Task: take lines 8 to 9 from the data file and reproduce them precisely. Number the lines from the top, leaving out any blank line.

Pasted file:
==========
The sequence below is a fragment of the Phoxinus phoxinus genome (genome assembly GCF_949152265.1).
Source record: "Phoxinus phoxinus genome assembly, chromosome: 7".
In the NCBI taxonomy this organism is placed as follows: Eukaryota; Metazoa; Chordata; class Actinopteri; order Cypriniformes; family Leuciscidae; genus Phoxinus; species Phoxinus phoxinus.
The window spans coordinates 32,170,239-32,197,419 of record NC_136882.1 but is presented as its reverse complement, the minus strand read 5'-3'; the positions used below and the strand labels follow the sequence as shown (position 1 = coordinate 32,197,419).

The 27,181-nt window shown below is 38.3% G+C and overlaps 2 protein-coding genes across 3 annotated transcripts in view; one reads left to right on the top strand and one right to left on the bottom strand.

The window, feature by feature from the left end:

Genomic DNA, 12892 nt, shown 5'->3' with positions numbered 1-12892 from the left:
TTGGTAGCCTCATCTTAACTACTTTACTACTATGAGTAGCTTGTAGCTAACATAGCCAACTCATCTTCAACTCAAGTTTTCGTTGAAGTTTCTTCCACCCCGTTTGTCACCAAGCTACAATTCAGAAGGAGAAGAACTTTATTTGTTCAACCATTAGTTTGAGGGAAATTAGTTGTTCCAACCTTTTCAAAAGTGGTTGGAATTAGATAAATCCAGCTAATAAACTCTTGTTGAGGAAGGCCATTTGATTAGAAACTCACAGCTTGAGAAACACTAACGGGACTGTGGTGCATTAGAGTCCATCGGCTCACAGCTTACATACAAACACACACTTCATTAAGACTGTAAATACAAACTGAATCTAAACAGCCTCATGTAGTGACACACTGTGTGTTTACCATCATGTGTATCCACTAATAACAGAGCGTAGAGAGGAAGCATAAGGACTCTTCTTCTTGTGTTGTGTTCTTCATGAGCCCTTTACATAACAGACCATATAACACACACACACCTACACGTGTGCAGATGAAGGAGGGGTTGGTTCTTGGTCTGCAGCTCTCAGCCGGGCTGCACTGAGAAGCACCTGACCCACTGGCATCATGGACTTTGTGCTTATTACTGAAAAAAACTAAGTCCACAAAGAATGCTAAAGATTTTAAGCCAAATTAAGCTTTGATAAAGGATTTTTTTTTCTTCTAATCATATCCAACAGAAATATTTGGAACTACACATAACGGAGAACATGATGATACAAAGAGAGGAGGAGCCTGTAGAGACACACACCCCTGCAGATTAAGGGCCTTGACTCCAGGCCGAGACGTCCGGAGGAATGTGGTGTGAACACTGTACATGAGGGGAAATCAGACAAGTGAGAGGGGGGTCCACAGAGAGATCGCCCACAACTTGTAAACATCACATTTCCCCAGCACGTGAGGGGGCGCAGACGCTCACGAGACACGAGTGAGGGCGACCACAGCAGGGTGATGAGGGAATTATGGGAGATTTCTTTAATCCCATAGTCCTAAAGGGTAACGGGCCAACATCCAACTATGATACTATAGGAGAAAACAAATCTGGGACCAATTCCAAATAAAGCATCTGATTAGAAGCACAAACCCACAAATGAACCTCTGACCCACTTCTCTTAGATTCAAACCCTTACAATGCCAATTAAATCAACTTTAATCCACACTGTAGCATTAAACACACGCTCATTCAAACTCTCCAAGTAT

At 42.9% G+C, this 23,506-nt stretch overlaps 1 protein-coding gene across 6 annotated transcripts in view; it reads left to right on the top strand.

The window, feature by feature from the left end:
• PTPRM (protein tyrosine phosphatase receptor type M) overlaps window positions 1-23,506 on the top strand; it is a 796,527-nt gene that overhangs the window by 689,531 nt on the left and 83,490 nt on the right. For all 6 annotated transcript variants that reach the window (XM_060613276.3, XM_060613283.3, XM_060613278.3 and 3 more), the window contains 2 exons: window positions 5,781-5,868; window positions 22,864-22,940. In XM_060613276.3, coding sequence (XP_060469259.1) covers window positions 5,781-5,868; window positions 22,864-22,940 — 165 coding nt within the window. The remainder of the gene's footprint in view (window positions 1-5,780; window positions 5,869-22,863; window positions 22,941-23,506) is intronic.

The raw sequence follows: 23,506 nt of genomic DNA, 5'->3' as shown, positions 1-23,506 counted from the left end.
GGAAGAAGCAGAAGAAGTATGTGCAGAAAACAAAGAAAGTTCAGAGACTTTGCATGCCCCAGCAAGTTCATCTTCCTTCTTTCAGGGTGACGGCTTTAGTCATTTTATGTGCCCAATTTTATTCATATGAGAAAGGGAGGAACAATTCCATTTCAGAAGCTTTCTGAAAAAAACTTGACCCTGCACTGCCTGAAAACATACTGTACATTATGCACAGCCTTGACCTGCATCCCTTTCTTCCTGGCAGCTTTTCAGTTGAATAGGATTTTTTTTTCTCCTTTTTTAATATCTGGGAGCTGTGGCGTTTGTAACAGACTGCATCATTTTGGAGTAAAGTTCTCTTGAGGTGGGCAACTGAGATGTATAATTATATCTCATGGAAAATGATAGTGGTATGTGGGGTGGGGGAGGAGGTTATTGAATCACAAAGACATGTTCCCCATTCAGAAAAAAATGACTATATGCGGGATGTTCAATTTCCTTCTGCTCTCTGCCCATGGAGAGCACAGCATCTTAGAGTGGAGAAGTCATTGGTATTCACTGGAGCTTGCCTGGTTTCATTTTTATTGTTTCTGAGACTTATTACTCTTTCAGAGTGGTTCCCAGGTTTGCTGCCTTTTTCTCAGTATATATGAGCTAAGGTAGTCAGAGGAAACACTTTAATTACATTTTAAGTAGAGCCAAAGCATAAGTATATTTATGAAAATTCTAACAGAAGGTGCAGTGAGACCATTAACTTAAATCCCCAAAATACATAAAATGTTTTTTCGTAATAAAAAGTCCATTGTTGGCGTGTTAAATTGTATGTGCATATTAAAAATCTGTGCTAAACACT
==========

TTGGTAGCCTCATCTTAACTACTTTACTACTATGAGTAGCTTGTAGCTAACATAGCCAACTCATCTTCAACTCAAGTTTTCGTTGAAGTTTCTTCCACCCCGTTTGTCACCAAGCTACAATTCAGAAGGAGAAGAACTTTATTTGTTCAACCATTAGTTTGAGGGAAATTAGTTGTTCCAACCTTTTCAAAAGTGGTTGGAATTAGATAAATCCAGCTAATAAACTCTTGTTGAGGAAGGCCATTTGATTAGAAACTCACAGCTTGAGAAACACTAACGGGACTGTGGTGCATTAGAGTCCATCGGCTCACAGCTTACATACAAACACACACTTCATTAAGACTGTAAATACAAACTGAATCTAAACAGCCTCATGTAGTGACACACTGTGTGTTTACCATCATGTGTATCCACTAATAACAGAGCGTAGAGAGGAAGCATAAGGACTCTTCTTCTTGTGTTGTGTTCTTCATGAGCCCTTTACATAACAGACCATATAACACACACACACCTACACGTGTGCAGATGAAGGAGGGGTTGGTTCTTGGTCTGCAGCTCTCAGCCGGGCTGCACTGAGAAGCACCTGACCCACTGGCATCATGGACTTTGTGCTTATTACTGAAAAAAACTAAGTCCACAAAGAATGCTAAAGATTTTAAGCCAAATTAAGCTTTGATAAAGGATTTTTTTTTCTTCTAATCATATCCAACAGAAATATTTGGAACTACACATAACGGAGAACATGATGATACAAAGAGAGGAGGAGCCTGTAGAGACACACACCCCTGCAGATTAAGGGCCTTGACTCCAGGCCGAGACGTCCGGAGGAATGTGGTGTGAACACTGTACATGAGGGGAAATCAGACAAGTGAGAGGGGGGTCCACAGAGAGATCGCCCACAACTTGTAAACATCACATTTCCCCAGCACGTGAGGGGGCGCAGACGCTCACGAGACACGAGTGAGGGCGACCACAGCAGGGTGATGAGGGAATTATGGGAGATTTCTTTAATCCCATAGTCCTAAAGGGTAACGGGCCAACATCCAACTATGATACTATAGGAGAAAACAAATCTGGGACCAATTCCAAATAAAGCATCTGATTAGAAGCACAAACCCACAAATGAACCTCTGACCCACTTCTCTTAGATTCAAACCCTTACAATGCCAATTAAATCAACTTTAATCCACACTGTAGCATTAAACACACGCTCATTCAAACTCTCCAAGTAT

At 42.9% G+C, this 23,506-nt stretch overlaps 1 protein-coding gene across 6 annotated transcripts in view; it reads left to right on the top strand.